King of kings

Shiraz/Neyriz/Kerman/Bam, sunny days with the occasional heavy downpour

Is it a bird? Next on our itinerary were Shiraz and the nearby world-famous, historical site of Persepolis. En route we passed the flying eagle rock and got soaked by extreme downpour. We sought and found shelter in a pilgrim’s inn (shed) behind the local mosque in a small town. Despite the leaking roof and scruffy surroundings we had an excellent sleep and woke up early the next morning.

Simply beautiful The bright morning sun illuminated our smiling faces when we turned our bike on the long driveway towards the royal city of Darius, Xerxes and Artaxerxes. Slowly the magnificent ruins filled our helmet visors. Whoooooow… we had just driven our bikes from Netherlands to Persepolis! Unlike Troje this site truly excited us. The foundation tablet welcomes us visitors as follows: “I am Xerxes, great king, king of kings, the king of all countries which speak all kinds of languages, the king of the entire big far-reaching earth.” One can easily imagine the Persian kings strolling up the royal stairs and through the gateway of all nations, especially the reliefs depicting the various nations bringing homage to their Persian rulers are exquisite. The nearby tombs of Darius, Xerxes and Artaxerxes are equally impressively decorated. Visiting all this splendor cost us 30.000 Rial: Less than 1 Euro in total….amazing!

Famous poet Hafez's tomb To be honest, Shiraz disappointed us. The atmosphere was considerably less welcoming than all previous cities in Iran. The hotel had cockroaches and Marlieke received some indecent proposals when not accompanied by me. The fort and bazaar were worth our short visit, but strangely the unexpected rejoinder with befriended travelers from Japan and France (see Yazd) were the highlight of our visit. Our stay was not a total waste, since I wisely also used some time to install extra loud horns on the bikes in preparation for Pakistan and India….. HOOOOONNNNNKKKKK.

Mehdi's family Leaving Shiraz felt liberating and this was enhanced by the nice winding lakeside road towards Kerman. We halted in Neyriz in search of a place to stay. The local guesthouse did not impress and while we were busy exploring alternative hostels a car stopped next to us and the driver asked if he could be of assistance. A long story short, we were welcomed into Medhi’s family house and met his devout mother, gentle father, engaging wife, his kind sister and shy little niece. After a splendid meal (Ghorme Sabzi) we exchanged stories and pictures. This stay was a sure winner compared to even the most luxurious hotels, we had a great evening. The next morning Mehdi even organized a short visit to the local mosque which originally served as a Zoroastrian temple. We were waved farewell by the whole family and continued our travels towards Kerman.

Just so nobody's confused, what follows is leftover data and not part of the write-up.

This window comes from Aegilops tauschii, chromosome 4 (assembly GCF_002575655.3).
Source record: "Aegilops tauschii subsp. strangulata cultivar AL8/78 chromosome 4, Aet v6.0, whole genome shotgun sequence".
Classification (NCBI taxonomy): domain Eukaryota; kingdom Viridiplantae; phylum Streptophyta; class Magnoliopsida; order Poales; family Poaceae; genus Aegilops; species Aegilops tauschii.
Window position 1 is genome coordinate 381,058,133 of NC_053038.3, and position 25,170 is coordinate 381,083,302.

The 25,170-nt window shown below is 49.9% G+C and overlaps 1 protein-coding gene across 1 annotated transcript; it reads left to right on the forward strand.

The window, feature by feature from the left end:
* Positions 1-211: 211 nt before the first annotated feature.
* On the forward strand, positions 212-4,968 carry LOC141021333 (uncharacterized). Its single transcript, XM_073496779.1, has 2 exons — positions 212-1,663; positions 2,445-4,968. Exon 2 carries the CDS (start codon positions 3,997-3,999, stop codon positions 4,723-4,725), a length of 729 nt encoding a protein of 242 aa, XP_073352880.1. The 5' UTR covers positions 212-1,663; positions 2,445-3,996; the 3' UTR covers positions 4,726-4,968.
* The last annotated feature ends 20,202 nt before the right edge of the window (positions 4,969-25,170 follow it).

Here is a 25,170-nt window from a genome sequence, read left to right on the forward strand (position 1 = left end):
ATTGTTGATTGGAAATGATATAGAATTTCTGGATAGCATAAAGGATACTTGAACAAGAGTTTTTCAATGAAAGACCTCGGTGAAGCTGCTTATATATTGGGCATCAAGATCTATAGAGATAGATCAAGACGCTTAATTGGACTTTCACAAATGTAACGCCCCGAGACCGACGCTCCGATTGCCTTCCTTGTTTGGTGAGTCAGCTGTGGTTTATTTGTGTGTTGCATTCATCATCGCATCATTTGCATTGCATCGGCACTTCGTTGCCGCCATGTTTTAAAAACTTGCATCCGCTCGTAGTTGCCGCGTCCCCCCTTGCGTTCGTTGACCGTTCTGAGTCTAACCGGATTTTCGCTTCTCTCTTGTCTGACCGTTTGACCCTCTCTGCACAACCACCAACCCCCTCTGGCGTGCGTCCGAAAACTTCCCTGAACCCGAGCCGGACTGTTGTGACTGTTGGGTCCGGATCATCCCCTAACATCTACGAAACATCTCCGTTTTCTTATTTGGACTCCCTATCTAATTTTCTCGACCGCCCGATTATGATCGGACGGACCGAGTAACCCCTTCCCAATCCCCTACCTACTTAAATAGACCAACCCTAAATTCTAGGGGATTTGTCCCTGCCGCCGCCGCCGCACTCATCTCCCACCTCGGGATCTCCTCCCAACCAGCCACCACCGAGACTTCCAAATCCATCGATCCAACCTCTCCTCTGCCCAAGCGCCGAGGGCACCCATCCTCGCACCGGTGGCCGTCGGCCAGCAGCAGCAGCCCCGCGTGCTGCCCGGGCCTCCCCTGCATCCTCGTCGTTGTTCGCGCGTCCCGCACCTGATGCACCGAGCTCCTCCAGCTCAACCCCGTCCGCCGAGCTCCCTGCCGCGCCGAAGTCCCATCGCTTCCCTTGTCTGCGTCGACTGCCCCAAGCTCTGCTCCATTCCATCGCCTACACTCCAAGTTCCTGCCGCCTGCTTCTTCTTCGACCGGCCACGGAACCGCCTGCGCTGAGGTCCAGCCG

Where is Marlieke? Our visit there was relatively uneventful by design. We both needed a little rest and luxury to charge our batteries. Hence we took refuge in the fine Akhavan hotel. Extending our Iranian visas with a few days proved to be quite easy and we used the process waiting time to spend the night in the Kaluts desert. The starry night was superb only to be surpassed by the sight of the bright orange, rising sun the next morning.

Rooftop party for one Mentally recharged we started the relatively easy stretch towards Bam. Along the way, we paid a short visit to an important Dervish Tomb and the nearby palace gardens in Mahan, where we had a nice get-together with Beh Ro Ruz and his friend, who took up the opportunity to improve their English skills and learn more about the Netherlands. The planned hotel in Rayen was a bit of a disappointment but this was fully compensated by the adobe citadel we visited the next morning. Amazingly we had the whole place to ourselves. The lonely planet describes this site as mini Bam. Sadly the 2003 earthquake completely demolished the once world-renowned ancient mud brick city of Bam. In the wake of this catastrophe, the city is still suffering from increased crime rates and widespread drug abuse. In this light, the owner of Akbhar guesthouse, Bam, advised us not to leave the hotel unaccompanied during the evening. This level of concern/paranoia would turn out to be the main theme for our travels through Baluchistan province in southeastern Iran and southwestern Pakistan. In line with the general advice we hoped to team up with fellow eastbound overlanders in Bam. Sadly we appeared to be the only tourists in town.

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3 Responses to King of kings

  1. ahmad says:

    Hi my friends
    how are you?
    I am ahmad in shahzade garden in kerman city in iran.
    you take a photo of me and seyyed(give you a pen,do you remember?) and mahmood(you say mamoot a strong animol!).
    why you dont take our photo in your site?
    We are wait.

  2. Cecile says:

    Lieve Paul en Marlieke,
    Ik vind het geweldig hoe jullie verslag doen van jullie megareis. Ik lees jullie verhalen met veel plezier en vind de foto’s van de ‘andere’ wereld prachtig. Natuurlijk mis ik jullie, maar jullie blogs maken duidelijk waarom jullie aan dit avontuur zijn begonnen.
    Graag wensen wij jullie een voorspoedig vervolg van jullie reis toe. De allerbeste wensen voor 2013.
    Roel, Cecile en the kiddo’s.

  3. Ria says:

    geweldig, Paul en Marlieke weer met mensen zo ontvangen te worden. Maar wat ik me afvraag hoe gaat ‘t met de was? Ook in de rivier wassen, spoelen en drogen zoals in India? Maar Marlieke prachtig hoe je de combinatie hebt gevonden, of puur toeval, zoals de turquoise sjaal, sweater bij het prachtige dak (van een moskee?).
    Het is genieten van de foto’s die erbij geplaatst zijn, geniet van de natuur en de rest wat je voorgeschoteld krijgt.

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